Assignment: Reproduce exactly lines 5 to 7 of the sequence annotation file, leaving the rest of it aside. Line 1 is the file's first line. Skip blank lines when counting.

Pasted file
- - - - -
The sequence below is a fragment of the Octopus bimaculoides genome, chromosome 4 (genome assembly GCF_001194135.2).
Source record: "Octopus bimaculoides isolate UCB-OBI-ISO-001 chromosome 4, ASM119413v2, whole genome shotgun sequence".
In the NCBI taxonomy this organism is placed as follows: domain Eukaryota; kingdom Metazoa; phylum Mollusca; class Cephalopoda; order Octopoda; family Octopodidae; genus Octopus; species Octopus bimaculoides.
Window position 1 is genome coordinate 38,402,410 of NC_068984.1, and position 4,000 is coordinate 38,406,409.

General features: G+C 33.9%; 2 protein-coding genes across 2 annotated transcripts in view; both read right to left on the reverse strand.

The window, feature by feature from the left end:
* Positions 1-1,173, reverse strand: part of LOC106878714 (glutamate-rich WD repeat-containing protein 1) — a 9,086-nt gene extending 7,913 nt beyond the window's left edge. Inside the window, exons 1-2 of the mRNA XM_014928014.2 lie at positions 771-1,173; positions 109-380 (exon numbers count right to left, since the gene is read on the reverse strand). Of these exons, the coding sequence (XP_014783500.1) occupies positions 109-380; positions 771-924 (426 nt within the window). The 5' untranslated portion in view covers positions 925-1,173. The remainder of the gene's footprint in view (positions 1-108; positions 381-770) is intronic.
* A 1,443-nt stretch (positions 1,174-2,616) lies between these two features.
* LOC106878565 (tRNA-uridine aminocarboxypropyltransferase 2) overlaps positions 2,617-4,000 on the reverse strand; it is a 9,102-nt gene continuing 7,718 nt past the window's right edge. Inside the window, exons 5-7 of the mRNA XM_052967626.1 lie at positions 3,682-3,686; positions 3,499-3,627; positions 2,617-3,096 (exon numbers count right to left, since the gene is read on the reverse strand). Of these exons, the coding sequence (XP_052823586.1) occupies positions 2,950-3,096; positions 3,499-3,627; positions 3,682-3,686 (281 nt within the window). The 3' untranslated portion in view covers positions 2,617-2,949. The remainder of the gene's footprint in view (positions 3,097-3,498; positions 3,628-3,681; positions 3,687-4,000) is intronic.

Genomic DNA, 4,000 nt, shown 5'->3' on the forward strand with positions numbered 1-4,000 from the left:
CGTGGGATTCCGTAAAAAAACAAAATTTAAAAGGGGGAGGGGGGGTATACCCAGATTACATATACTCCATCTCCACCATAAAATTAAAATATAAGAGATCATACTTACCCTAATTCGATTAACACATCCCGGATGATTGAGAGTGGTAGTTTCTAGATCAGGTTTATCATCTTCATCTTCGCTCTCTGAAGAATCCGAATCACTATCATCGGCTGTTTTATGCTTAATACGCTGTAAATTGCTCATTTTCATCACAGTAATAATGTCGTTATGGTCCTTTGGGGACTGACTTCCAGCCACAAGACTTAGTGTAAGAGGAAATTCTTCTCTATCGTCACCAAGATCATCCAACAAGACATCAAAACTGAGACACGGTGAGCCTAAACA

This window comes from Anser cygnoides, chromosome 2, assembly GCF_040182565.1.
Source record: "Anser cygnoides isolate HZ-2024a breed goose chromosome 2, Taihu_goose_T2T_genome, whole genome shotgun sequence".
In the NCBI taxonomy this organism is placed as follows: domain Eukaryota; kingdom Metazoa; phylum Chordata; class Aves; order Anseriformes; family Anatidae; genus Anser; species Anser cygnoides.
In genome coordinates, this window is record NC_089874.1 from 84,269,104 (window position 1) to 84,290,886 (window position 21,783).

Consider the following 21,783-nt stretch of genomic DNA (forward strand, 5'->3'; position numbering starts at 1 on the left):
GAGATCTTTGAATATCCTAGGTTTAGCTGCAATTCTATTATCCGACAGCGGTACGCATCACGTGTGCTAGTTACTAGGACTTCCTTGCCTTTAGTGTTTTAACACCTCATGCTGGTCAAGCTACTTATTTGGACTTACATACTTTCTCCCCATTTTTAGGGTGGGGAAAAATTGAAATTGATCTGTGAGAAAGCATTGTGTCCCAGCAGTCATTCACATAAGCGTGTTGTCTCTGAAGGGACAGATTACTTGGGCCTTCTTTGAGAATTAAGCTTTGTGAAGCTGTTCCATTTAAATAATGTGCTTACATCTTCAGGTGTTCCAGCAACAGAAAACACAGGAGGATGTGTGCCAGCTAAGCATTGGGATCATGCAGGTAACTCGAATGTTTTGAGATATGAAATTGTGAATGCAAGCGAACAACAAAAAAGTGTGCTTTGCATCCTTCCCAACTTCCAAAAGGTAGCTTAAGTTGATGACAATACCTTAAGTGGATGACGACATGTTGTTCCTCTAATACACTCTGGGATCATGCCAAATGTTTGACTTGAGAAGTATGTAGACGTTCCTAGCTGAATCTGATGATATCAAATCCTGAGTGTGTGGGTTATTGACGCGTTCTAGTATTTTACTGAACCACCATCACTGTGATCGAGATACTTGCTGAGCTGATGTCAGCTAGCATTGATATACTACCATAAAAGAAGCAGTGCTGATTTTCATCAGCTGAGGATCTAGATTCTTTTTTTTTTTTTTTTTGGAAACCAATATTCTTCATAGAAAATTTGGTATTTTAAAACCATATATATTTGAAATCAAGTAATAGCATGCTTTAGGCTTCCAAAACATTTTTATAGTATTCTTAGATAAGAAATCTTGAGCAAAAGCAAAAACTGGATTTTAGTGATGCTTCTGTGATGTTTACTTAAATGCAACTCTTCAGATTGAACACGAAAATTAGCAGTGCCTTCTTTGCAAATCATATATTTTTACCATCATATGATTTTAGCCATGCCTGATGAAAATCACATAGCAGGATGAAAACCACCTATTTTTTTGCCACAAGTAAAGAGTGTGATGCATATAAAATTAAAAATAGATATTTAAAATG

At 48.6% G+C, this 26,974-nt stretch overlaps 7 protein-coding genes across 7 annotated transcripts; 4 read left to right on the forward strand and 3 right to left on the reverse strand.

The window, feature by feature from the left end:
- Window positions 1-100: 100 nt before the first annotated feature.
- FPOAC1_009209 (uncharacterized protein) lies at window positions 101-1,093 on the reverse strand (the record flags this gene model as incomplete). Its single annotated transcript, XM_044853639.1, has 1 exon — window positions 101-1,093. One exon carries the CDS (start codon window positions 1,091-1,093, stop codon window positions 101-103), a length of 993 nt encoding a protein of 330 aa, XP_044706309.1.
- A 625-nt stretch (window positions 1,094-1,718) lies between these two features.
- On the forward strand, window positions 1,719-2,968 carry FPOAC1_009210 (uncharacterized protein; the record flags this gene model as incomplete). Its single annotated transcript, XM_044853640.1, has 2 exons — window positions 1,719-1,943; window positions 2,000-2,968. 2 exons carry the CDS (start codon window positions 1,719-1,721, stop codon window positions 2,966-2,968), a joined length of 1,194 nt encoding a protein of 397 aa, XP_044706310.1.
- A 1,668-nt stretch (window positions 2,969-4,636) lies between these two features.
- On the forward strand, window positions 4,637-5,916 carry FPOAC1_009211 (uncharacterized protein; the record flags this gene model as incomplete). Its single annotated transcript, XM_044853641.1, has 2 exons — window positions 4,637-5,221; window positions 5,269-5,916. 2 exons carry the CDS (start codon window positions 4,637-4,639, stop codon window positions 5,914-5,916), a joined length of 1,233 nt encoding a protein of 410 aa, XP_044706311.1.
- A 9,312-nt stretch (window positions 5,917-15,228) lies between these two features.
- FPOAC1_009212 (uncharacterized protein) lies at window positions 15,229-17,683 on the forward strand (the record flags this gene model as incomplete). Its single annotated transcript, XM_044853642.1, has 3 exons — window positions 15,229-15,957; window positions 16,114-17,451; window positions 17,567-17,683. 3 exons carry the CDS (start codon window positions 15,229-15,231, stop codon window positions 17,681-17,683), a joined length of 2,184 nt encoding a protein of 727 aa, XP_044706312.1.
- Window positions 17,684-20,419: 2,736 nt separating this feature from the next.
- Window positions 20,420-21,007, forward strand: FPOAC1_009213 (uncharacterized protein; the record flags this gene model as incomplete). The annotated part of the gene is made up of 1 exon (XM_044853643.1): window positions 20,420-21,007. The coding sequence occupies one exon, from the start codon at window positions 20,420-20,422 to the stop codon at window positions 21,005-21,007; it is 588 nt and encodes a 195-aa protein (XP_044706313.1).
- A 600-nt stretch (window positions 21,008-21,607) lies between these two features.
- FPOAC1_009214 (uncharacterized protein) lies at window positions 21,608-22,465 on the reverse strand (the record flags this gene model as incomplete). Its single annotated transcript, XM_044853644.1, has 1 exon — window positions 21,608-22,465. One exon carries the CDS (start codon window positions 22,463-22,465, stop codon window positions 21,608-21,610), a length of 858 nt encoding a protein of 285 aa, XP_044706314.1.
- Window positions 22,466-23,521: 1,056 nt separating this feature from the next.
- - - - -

General features: G+C 33.9%; 2 protein-coding genes across 2 annotated transcripts in view; both read right to left on the reverse strand.

The window, feature by feature from the left end:
* Positions 1-1,173, reverse strand: part of LOC106878714 (glutamate-rich WD repeat-containing protein 1) — a 9,086-nt gene extending 7,913 nt beyond the window's left edge. Inside the window, exons 1-2 of the mRNA XM_014928014.2 lie at positions 771-1,173; positions 109-380 (exon numbers count right to left, since the gene is read on the reverse strand). Of these exons, the coding sequence (XP_014783500.1) occupies positions 109-380; positions 771-924 (426 nt within the window). The 5' untranslated portion in view covers positions 925-1,173. The remainder of the gene's footprint in view (positions 1-108; positions 381-770) is intronic.